• layout should be neat and uncluttered, easy to keep clean and in good condition, and should allow stock to be observed without undue disturbance
  • there should be suitable and convenient storage space
  • there should be suitable space for hatchery operations , for example for examining eggs or larvae or dissecting broodstock
  • construction should be simple, and should allow reasonable opportunities for modification and/or expansion later.

Note: see below for a plan and a cross-section of a simple carp hatchery of 30 m 2 .

Typical hatchery dimensions for the production of common carp early fry (see previous example in table 25b) or tilapia fingerlings are summarized in the following chart.

The hatchery water supply

4. The arrangement of the hatchery water supply is particularly important for its successful operation. Some points to consider are listed here.

(a) You may use gravity-fed river or stream supplies, pumped water from rivers, ponds, lakes, etc. or groundwater sources.

(b) Make sure there is sufficient water of the quality you require during the periods of hatchery use. Check water quality (Chapter 2).

(c) It may be necessary to clean the water supply with screens and/or fifters (see Section 2.9). For ground/well water supplies, you may need to aerate the water to make sure it has sufficient oxygen (see Section 2.7).

(d) If water supplies are only available at certain times, you may need to provide storage . Check the daily use of water by the hatchery and allow for the number of hours or days of storage required. Concrete tanks or earthen ponds can be used (see Chapter 4, Water, 4 ). If it is found on land higher than the hatchery, the water could be supplied by gravity otherwise it could be pumped.

A hatchery uses 10 I/min of water for hatching, 10 m 3 /day for exchanging water in broodstock tanks and 5 m 3 /day for washing, cleaning, etc. The total daily water use is: (10 I/min x 60 min x 24 h/1 000) + 10 m 3 /day + 5 m 3 /day = 14.4 m 3 /day + 10 m 3 /day + 5 m 3 /day = 29.4 m 3 /day. If storage for 10 days' operation is required, this will be equivalent to 29.4 x 10 = 294 m 3 this amount could for example be provided with a pond of approximately 300 m 2 x 1 m average water depth.

(e) Water quality requirements may be different for broodstock, their final ripening and fry rearing. You should normally supply the best quality water to the ripening tanks and egg hatchery areas. However, you may be able to save on water treatment, or use a different water supply for the other parts of the system. If necessary, you may also be able to reuse hatchery water in fry or broodstock ponds.

(f) You may need another small domestic water supply for washing, cleaning, etc. Wastes from this should not drain into ponds, as they may contain detergents, chemicals, etc.

5. Water supplies and drainage for the external ponds can be arranged as for normal farm ponds, using canals, pipes, and sluices (see Chapter 8, Construction, 20 ).For external tanks and internal areas of the hatchery, a piped water system is usually used. Its main features are as follows.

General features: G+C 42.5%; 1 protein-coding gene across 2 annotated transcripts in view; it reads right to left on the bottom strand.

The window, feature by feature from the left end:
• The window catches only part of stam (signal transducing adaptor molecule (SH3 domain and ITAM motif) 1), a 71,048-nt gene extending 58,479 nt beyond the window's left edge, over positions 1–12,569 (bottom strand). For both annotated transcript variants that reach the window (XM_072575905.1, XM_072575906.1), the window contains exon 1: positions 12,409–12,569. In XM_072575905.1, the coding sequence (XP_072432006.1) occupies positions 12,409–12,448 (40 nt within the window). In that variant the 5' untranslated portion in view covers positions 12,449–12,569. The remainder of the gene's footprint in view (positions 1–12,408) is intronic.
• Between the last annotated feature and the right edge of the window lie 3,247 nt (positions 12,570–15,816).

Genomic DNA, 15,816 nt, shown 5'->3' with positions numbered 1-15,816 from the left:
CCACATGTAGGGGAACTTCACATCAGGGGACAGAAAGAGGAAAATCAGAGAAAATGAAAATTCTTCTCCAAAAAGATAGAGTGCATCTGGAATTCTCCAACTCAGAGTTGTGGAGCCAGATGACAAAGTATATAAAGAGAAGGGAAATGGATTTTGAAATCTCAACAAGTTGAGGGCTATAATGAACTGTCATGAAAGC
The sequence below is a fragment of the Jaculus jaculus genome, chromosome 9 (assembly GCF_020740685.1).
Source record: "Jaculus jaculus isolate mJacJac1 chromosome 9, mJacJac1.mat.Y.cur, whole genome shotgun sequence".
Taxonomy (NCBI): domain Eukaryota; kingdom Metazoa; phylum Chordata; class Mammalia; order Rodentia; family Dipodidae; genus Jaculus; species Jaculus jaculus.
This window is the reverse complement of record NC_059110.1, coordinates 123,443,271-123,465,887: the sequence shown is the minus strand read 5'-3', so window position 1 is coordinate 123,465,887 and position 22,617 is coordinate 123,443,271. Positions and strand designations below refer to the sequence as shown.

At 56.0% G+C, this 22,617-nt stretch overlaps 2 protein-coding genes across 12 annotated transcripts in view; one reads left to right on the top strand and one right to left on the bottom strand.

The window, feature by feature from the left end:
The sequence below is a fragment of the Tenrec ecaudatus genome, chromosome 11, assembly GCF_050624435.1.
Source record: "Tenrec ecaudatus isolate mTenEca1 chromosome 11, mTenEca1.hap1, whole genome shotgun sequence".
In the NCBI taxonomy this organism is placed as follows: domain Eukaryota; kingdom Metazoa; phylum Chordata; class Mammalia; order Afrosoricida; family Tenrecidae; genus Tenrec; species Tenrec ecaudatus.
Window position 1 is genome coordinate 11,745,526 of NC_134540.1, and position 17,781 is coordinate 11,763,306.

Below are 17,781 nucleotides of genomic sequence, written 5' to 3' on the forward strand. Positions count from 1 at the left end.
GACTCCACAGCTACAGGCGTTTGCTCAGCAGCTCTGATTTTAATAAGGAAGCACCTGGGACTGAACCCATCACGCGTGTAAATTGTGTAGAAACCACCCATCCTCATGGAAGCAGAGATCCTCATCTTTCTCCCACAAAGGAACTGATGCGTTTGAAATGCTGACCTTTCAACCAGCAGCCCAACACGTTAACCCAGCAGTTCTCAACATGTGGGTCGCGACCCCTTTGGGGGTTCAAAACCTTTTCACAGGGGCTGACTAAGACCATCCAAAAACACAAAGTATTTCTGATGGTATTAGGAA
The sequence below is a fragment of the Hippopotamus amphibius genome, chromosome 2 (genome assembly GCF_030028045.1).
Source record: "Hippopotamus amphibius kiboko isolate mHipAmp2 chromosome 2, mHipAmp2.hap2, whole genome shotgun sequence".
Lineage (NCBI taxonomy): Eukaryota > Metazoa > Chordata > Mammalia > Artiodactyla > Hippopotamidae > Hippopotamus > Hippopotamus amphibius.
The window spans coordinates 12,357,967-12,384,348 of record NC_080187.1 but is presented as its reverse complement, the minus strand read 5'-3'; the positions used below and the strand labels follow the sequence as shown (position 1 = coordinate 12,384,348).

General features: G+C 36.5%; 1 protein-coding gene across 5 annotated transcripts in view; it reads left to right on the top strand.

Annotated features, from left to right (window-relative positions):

(a) Water is fed by gravity or pumped either directly to the main supply pipe, or more commonly, to a header tank , which provides short term storage and regulates flow to the other tanks. It is usually large enough for at least 10 minutes of flow . You need a 1 m 3 tank for a flow of 100 I/min. In some cases a storage tank can be used as a header tank (see hatchery design above).

(b) The header tank is usually set with its base at least 1 m above the hatchery tanks . It is typically 0.5 to 1 m deep it may be set up on a wall, on a timber stand, or on the roof of the hatchery. The tank can be made of concrete, timber (with a polythene or butyl liner), fibreglass or plastic. In some cases, domestic water supply tanks can conveniently be used.

(c) The main supply pipe normally runs from the header tank to the hatchery tanks. From this are run the secondary supply pipes , serving small groups of tanks, and individual supply pipes to the tanks themselves. These pipes are usually made of PVC or ABS. They are sized according to the flow rate required and the head available from the header tank (see Section 3.8, Construction, 20 ). Table 26 shows some typical dimensions which you may use for guidance.

Setting up the hatchery

6. Once you have reviewed the layout and water supply details, you can proceed to the construction and development of the hatchery. Some points to be considered are listed here.

(a) Select a suitable type of building for the hatchery itself. This could be a simple shade structure, a prefabricated building, a conventional local structure or a heavier brick/concrete building. Make sure foundations are suitable.

(b) Check on the overall costs of the site development (for example see Section 12.8, Construction, 20 ), external areas, hatchery building, hatching facilities and water supplies. Amend quantities and/or specifications if costs do not match your budget. Check that costs per fry or fingerling produced are reasonable by local standards.

(c) When you decide to go ahead, prepare for construction . Proceed according to the guidance given in Chapter 12, Construction, 20 .

(d) Remember to plan the timing of construction to allow for factors such as availability of local labour, wet or dry seasons, the supply of broodstock and the timing of the breeding season.